Texas singer/songwriter Robert Earl Keen made a name for himself with a song called "The road goes on forever and the party never ends".
It might soon be the theme song for LSU's baseball program.
Legendary coach Skip Bertman put LSU on the map. He made the Tigers a consistent winner and led them to the school's first national title in 1991. Bertman wasn't done. He added titles in '93, '96, '97, and again in 2000. The dynasty was born.
Bertman felt he had done all he could do with the program and retired.
He turned the reins over to long-time assistant Smoke Laval. Laval guided the Tigers to a few more College World Series appearances, but was unable to win a national title. He also proved to be an imperfect fit with a fan base that takes the word passionate to another level.
Bertman – the athletic director at the time – decided to make a coaching change after the 2006 season. As much as he loved Laval, a dear friend, Bertman felt the program needed refreshed.
Ole Miss coach Mike Bianco, a former LSU player, was rumored to be in the mix for the coaching job. The Tigers even made a pitch to Vanderbilt coach Tim Corbin.
Bertman then turned his attention to Mainieri.
Mainieri had a strong resume. He was a winner at St. Thomas in Florida and had guided Air Force to new heights. Then, at Notre Dame, Mainieri surprised many by leading the Fighting Irish to the CWS in 2002.
Most intriguing about Mainieri was his ability to relate to coaches, media and fans alike. Mainieri loved college baseball and coaching. He also had a passion for winning and molding the lives of young men.
Mainieri was exactly what the Tigers needed.
"Skip is the reason I chose to come to LSU," Mainieri said. "He chose me to be the coach at LSU, and I'll be forever grateful for that. LSU was a situation that I didn't want to regret turning down someday. So like I tell my players, I decided to take a swing at it."
Mainieri's tenure at LSU got off to a rocky start when the Tigers failed to make an NCAA regional. But Mainieri and Bertman both knew rebuilding wouldn't be easy and stayed the course. Mainieri proceeded to weed out some of the bad attitudes around the program. He was focused on the future and how he could help the Tigers get back to the top.
Just a year later in 2008, the Tigers were back to winning. They set an SEC record for consecutive wins, won the SEC tournament and stormed through regional and super regional play before displaying their magic once more in the CWS against Rice. Their run was ended by North Carolina.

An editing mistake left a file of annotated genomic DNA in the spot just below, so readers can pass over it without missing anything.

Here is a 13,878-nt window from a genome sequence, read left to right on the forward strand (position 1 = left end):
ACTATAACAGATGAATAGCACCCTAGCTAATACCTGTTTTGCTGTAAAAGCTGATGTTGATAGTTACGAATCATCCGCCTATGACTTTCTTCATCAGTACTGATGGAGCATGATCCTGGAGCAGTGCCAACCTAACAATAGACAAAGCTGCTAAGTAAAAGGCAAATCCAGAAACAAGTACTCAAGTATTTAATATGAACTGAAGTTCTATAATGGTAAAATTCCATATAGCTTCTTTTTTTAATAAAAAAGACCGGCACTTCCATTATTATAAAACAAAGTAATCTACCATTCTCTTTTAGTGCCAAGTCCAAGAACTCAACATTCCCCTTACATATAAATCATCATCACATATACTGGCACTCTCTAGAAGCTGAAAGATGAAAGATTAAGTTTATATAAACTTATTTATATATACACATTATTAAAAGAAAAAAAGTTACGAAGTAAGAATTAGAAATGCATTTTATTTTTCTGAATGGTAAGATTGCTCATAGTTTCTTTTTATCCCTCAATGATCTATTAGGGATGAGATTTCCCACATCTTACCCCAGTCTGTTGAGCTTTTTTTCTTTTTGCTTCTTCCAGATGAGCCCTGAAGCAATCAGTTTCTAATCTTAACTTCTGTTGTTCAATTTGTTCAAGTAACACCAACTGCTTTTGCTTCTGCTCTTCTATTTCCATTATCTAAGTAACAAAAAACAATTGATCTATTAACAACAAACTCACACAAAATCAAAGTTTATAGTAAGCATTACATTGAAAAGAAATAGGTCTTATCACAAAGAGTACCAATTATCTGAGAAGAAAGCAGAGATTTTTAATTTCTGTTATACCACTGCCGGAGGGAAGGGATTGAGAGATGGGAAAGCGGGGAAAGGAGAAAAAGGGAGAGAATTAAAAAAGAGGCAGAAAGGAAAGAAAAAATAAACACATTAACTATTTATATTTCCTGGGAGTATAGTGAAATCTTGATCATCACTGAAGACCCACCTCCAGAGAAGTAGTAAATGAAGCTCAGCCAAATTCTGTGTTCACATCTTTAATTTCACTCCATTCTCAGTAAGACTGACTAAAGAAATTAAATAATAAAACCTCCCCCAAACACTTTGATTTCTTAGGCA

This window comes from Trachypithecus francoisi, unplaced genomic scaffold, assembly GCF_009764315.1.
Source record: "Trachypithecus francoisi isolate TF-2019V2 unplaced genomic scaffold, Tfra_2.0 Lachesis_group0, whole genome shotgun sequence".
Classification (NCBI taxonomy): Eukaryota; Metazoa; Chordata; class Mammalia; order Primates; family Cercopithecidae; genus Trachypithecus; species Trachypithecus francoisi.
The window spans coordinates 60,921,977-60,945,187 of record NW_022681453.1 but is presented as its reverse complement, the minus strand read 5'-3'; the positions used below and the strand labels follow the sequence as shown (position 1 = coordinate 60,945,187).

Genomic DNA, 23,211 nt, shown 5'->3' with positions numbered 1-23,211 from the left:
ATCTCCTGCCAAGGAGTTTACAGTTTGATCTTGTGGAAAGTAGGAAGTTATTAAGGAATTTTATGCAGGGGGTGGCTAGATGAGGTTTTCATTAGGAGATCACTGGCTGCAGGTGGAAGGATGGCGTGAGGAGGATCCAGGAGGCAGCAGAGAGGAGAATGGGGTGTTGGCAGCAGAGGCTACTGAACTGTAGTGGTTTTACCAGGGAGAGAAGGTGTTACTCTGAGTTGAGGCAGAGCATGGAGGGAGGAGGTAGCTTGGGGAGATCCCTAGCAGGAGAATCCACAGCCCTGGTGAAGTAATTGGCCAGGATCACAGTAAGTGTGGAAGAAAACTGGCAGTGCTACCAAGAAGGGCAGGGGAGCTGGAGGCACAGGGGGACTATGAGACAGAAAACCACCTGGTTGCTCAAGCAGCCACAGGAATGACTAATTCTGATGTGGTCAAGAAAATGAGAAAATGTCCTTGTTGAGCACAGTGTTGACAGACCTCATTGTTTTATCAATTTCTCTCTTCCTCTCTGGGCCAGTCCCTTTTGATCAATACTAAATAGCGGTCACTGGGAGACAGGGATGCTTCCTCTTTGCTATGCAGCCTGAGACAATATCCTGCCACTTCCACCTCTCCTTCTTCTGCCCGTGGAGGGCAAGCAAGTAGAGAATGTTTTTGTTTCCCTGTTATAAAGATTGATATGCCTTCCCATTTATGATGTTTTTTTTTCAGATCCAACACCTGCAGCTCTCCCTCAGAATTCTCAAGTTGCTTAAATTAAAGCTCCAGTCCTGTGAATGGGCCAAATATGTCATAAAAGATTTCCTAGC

But it set the table for this season.
With pitcher Louis Coleman and others back this season, the Tigers entered the spring with high hopes. We had the Tigers ranked No. 2 to start the season. Some had the Tigers ranked No. 1.
Expectations were high and Mainieri loved every bit of it.
The Tigers got off to a great start before losing a surprising home series to Illinois. But LSU would waste no time bouncing back. It put together a fabulous SEC regular season record, won the conference regular season and capped off its SEC dominance with a conference tournament title.
The Tigers also had little trouble advancing to the CWS.
Perhaps North Carolina and Cal State Fullerton were the title favorites going into Omaha, but the Tigers proved the last two weeks they clearly were the nation's best team the entire season.
This LSU team fed off their coach. When someone had a bad performance, there was someone there to pick them up. LSU starting pitcher Louis Coleman didn't have a great performance in Game 1 against Texas. But freshman reliever Matty Ott picked him up like a veteran. Then, in Game 3, LSU outfielder Jared Mitchell spotted starting pitcher Anthony Ranaudo with a three-run cushion in the first inning with a three-run home run into the right field bleachers at Rosenblatt Stadium.
To say this team was special would be an understatement.
Looking forward, the Tigers definitely have some important pieces to fill. Jared Mitchell, DJ LeMahieu, Blake Dean and Ryan Schimpf likely will sign professional contracts this summer. And Coleman was a senior and now will focus on a pro career.
But don't worry LSU fans, the program is in great hands.
The Tigers will welcome back Matty Ott, Mikie Mahtook, Tyler Hanover, Austin Nola, Anthony Ranaudo and Micah Gibbs, among others, next season. They also will welcome another fabulous recruiting class to campus.
LSU is still celebrating this year's national title. But with Mainieri only 51 years of age, the Tigers very well could have more titles to celebrate in the future. He's not going anywhere for a while.
The road continues. It likely won't end anytime soon.